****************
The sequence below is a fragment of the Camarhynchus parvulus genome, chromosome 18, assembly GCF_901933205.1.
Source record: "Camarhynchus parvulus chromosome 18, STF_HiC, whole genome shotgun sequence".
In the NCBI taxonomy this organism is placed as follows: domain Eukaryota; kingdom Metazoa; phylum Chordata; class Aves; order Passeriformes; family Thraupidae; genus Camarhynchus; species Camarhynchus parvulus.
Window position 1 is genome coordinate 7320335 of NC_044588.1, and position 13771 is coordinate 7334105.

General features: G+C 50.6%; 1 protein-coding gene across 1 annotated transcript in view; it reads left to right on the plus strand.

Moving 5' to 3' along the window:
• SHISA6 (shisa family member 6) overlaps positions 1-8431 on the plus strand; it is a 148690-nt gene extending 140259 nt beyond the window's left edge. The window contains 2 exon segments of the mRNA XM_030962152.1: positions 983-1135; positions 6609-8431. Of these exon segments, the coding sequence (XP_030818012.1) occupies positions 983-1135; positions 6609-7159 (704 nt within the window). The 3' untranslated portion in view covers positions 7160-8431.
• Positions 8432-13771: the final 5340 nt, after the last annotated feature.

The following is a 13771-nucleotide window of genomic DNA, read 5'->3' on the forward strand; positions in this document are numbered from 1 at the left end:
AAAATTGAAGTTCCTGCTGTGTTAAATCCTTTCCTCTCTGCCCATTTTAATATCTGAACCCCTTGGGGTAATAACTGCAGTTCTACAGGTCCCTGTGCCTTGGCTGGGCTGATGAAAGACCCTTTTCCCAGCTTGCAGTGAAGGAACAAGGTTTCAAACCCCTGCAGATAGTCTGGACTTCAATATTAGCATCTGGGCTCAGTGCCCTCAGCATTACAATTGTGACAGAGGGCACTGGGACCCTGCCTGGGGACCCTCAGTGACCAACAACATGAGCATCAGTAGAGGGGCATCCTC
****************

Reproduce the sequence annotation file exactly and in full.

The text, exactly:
The sequence below is a fragment of the Camarhynchus parvulus genome, chromosome 18, assembly GCF_901933205.1.
Source record: "Camarhynchus parvulus chromosome 18, STF_HiC, whole genome shotgun sequence".
In the NCBI taxonomy this organism is placed as follows: domain Eukaryota; kingdom Metazoa; phylum Chordata; class Aves; order Passeriformes; family Thraupidae; genus Camarhynchus; species Camarhynchus parvulus.
Window position 1 is genome coordinate 7320335 of NC_044588.1, and position 13771 is coordinate 7334105.

General features: G+C 50.6%; 1 protein-coding gene across 1 annotated transcript in view; it reads left to right on the plus strand.

Moving 5' to 3' along the window:
• SHISA6 (shisa family member 6) overlaps positions 1-8431 on the plus strand; it is a 148690-nt gene extending 140259 nt beyond the window's left edge. The window contains 2 exon segments of the mRNA XM_030962152.1: positions 983-1135; positions 6609-8431. Of these exon segments, the coding sequence (XP_030818012.1) occupies positions 983-1135; positions 6609-7159 (704 nt within the window). The 3' untranslated portion in view covers positions 7160-8431.
• Positions 8432-13771: the final 5340 nt, after the last annotated feature.

The following is a 13771-nucleotide window of genomic DNA, read 5'->3' on the forward strand; positions in this document are numbered from 1 at the left end:
AAAATTGAAGTTCCTGCTGTGTTAAATCCTTTCCTCTCTGCCCATTTTAATATCTGAACCCCTTGGGGTAATAACTGCAGTTCTACAGGTCCCTGTGCCTTGGCTGGGCTGATGAAAGACCCTTTTCCCAGCTTGCAGTGAAGGAACAAGGTTTCAAACCCCTGCAGATAGTCTGGACTTCAATATTAGCATCTGGGCTCAGTGCCCTCAGCATTACAATTGTGACAGAGGGCACTGGGACCCTGCCTGGGGACCCTCAGTGACCAACAACATGAGCATCAGTAGAGGGGCATCCTC